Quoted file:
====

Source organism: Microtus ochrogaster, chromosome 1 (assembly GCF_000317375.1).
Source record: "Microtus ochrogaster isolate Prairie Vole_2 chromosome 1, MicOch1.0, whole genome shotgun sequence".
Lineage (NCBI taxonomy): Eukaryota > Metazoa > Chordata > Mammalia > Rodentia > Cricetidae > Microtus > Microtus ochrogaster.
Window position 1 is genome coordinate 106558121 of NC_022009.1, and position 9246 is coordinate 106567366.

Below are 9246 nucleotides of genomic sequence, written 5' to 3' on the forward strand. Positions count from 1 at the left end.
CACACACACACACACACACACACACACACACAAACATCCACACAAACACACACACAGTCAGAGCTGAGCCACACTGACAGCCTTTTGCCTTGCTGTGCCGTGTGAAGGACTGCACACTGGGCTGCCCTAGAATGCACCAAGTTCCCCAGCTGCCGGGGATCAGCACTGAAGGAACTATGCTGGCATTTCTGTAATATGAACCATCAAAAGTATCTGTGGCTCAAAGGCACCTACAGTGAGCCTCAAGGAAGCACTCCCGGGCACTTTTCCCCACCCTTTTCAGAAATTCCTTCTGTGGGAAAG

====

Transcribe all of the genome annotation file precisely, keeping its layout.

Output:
Source organism: Microtus ochrogaster, chromosome 1 (assembly GCF_000317375.1).
Source record: "Microtus ochrogaster isolate Prairie Vole_2 chromosome 1, MicOch1.0, whole genome shotgun sequence".
Lineage (NCBI taxonomy): Eukaryota > Metazoa > Chordata > Mammalia > Rodentia > Cricetidae > Microtus > Microtus ochrogaster.
Window position 1 is genome coordinate 106558121 of NC_022009.1, and position 9246 is coordinate 106567366.

Below are 9246 nucleotides of genomic sequence, written 5' to 3' on the forward strand. Positions count from 1 at the left end.
CACACACACACACACACACACACACACACACAAACATCCACACAAACACACACACAGTCAGAGCTGAGCCACACTGACAGCCTTTTGCCTTGCTGTGCCGTGTGAAGGACTGCACACTGGGCTGCCCTAGAATGCACCAAGTTCCCCAGCTGCCGGGGATCAGCACTGAAGGAACTATGCTGGCATTTCTGTAATATGAACCATCAAAAGTATCTGTGGCTCAAAGGCACCTACAGTGAGCCTCAAGGAAGCACTCCCGGGCACTTTTCCCCACCCTTTTCAGAAATTCCTTCTGTGGGAAAG